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Is it true that the chocolate Labrador is more fragile than others?

The life expectancy of a dog is linked to its lifestyle, its diet, but also to its breed, and therefore to its size or weight. In some cases, it can even be linked to its color, as surprising as it may seem. For example, the chocolate colored Labrador has a shorter life span than other black or sand colored Labradors. Let's take a closer look.

Fragility of the chocolate Labrador: genetics in question

A scientific study conducted by a university in Sydney (Australia) has allowed researchers to look at the particularities of the brown Labrador or chocolate Labrador, but also more specifically at the health of Labradors in general living on the soil of the United Kingdom. The number of dogs on which this study was based is still 33 000. The scientists therefore have a large amount of electronic data and markers that have allowed them to draw certain conclusions.

The chocolate color can only be passed on to a puppy if both his father and mother have passed on the DNA portion that gives him this coat color. This is why it is said to be recessive. Some breeders who wish to produce litters of chocolate Labradors select their males and females at the time of mating. But as these dogs are quite few in number, they are confronted with restricted lines and a limited gene pool during sexual crosses.

It is clear that the genetic pool of the chocolate Labrador is reduced, because the more the genetic pool is limited, the more the risk of developing certain pathologies increases.

Pathologies more frequent in the chocolate Labrador than in other Labrador Retrievers

It has been scientifically found that the chocolate Labrador is more susceptible to certain health problems, as described below. This seems to be a consequence of the very rarity of this variety of Labrador. When the pigmentation is created, the so-called "accidental" risks are more numerous, as explained by the scientists who studied this case.

Pyotraumatic dermatitis

This is a skin condition that manifests itself in the form of hot spots. It affects more particularly the rump, the neck, the ears and the cheeks of the animal. It is responsible for increasingly virulent itching, so much so that the dog scratches constantly and insistently. The scratching, biting and licking become obsessive and lead to sores and then to infections and skin superinfections.

At the beginning of the disease, perfectly delimited red patches appear with a more or less swollen center. The hair on and around these patches falls out. Pus leaks out and sticks to the other hairs in the affected area. The purulent lesion frequently becomes crusted and has a peculiar bad smell. Gradually, the patches may spread to a greater or lesser extent.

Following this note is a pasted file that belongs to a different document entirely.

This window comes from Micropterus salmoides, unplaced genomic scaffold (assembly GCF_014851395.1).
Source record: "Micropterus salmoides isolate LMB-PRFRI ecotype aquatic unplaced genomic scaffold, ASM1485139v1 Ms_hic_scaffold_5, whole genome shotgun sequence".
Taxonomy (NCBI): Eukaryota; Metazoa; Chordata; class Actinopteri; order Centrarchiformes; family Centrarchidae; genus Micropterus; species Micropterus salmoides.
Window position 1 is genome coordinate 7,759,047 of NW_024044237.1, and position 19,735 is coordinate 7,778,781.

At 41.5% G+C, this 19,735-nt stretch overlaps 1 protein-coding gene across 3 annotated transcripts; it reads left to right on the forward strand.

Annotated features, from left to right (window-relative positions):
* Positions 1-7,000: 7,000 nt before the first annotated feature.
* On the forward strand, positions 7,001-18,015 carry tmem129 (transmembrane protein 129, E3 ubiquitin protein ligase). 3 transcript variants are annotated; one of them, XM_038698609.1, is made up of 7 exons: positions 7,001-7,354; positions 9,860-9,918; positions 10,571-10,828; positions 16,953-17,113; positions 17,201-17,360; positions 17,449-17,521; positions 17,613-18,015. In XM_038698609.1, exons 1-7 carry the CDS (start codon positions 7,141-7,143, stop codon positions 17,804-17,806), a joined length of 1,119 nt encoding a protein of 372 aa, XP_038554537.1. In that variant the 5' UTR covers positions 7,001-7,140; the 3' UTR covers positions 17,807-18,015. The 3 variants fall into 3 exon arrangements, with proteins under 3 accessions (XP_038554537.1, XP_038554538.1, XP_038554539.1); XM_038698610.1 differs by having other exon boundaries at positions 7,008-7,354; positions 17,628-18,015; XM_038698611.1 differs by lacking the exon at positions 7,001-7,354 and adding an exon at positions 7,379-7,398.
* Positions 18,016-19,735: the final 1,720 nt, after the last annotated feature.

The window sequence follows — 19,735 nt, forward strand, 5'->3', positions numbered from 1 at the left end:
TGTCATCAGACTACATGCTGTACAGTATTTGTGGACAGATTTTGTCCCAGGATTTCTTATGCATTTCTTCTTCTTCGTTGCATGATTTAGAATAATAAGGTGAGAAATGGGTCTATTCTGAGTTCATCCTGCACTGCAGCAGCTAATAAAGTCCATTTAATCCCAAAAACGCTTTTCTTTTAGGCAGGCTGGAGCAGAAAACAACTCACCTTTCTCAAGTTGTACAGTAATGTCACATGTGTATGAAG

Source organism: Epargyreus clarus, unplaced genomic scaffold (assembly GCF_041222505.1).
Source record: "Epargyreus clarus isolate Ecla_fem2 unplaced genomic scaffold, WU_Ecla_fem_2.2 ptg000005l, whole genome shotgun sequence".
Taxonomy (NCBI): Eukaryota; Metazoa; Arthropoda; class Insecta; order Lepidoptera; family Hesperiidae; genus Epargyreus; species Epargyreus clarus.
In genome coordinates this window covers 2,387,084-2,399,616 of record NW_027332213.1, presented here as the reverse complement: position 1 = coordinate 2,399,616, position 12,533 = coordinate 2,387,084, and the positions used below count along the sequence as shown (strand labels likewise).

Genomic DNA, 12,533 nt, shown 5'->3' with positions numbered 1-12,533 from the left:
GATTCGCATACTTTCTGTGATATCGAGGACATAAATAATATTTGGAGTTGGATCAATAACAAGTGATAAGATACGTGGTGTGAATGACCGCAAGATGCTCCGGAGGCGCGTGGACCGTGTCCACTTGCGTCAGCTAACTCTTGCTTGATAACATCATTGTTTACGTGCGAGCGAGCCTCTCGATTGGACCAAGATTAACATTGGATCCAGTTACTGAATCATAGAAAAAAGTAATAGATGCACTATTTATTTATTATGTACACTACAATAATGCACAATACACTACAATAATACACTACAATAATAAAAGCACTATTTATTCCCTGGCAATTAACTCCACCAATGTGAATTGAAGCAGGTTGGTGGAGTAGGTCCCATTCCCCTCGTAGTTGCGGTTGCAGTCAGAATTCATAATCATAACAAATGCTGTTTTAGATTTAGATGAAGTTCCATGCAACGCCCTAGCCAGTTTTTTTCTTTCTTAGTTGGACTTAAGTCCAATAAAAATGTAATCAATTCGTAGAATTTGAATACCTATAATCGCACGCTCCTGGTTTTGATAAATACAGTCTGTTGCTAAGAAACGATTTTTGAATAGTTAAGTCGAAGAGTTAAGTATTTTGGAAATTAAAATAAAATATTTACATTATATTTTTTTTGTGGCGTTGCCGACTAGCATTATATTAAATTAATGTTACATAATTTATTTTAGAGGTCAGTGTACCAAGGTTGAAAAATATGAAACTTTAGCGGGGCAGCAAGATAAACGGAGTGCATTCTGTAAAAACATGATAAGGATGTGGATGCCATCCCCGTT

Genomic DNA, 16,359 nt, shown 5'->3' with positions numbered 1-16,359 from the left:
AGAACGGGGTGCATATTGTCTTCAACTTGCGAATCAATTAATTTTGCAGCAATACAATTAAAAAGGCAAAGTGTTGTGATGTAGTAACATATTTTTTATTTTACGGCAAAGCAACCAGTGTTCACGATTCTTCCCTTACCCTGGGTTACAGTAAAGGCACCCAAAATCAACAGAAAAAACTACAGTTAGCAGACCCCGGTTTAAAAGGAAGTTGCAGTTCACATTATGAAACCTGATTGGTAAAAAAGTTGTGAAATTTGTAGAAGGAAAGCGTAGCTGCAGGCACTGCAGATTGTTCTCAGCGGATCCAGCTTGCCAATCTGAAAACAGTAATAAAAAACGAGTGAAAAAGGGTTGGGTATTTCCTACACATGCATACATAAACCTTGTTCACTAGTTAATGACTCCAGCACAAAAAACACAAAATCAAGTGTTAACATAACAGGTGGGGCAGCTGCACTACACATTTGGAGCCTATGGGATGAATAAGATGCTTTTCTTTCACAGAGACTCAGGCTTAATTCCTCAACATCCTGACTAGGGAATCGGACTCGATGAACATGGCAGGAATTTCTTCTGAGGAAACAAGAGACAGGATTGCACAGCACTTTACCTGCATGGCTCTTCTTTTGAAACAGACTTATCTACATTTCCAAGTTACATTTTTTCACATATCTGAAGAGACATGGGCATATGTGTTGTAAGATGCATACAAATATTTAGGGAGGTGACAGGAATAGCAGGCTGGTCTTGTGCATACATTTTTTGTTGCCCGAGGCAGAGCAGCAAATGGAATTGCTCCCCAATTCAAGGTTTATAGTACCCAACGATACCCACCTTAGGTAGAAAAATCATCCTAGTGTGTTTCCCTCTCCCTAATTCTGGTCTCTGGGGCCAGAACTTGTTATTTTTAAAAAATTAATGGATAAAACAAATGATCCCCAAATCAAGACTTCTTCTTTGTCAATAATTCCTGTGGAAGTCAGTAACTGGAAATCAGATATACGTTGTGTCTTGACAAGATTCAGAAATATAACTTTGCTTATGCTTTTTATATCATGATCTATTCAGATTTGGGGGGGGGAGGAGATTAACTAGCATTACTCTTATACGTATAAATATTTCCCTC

The main causes of pyotraumatic dermatitis are flea bites, sarcoptic mange, inflammation of the anal glands, irritation of a harmless wound and otitis.

Depending on the extent of the animal's reaction to the disease in question, hotspots may or may not appear because they are not systematic. This is why it is imperative to limit the risks of proliferation of bacteria in the upper layers of the dog's skin by avoiding scratching, biting or licking its wounds. In any case, it is very important to consult the veterinarian without delay.

Pyotraumatic dermatitis affects more than 4% of chocolate Labradors, while less than 1% of black or sand Labradors are affected by it.

Otitis externa is common in chocolate Labradors

It is a prevalence in these dogs. The inflammation of the external auditory canal is called otitis externa. It is about 13% in black Labradors, almost 17% in beige Labradors and reaches almost 24% in chocolate Labradors.

Obesity, more important in brown Labradors

This is another health problem that affects chocolate Labradors more frequently than others. But knowing this, the owner can take precautions to prevent obesity in his little friend. It is essential that these dogs receive a strictly balanced diet and are able to get enough exercise every day. As a reminder, obesity affects nearly 9% of chocolate Labradors.

The life expectancy of the chocolate Labrador is reduced by 10% compared to that of a sable or black Labrador. Thus, for a life expectancy of about 12 years for black or light-colored dogs of this breed, brown-coated individuals have a life expectancy of less than 11 years, a significant difference.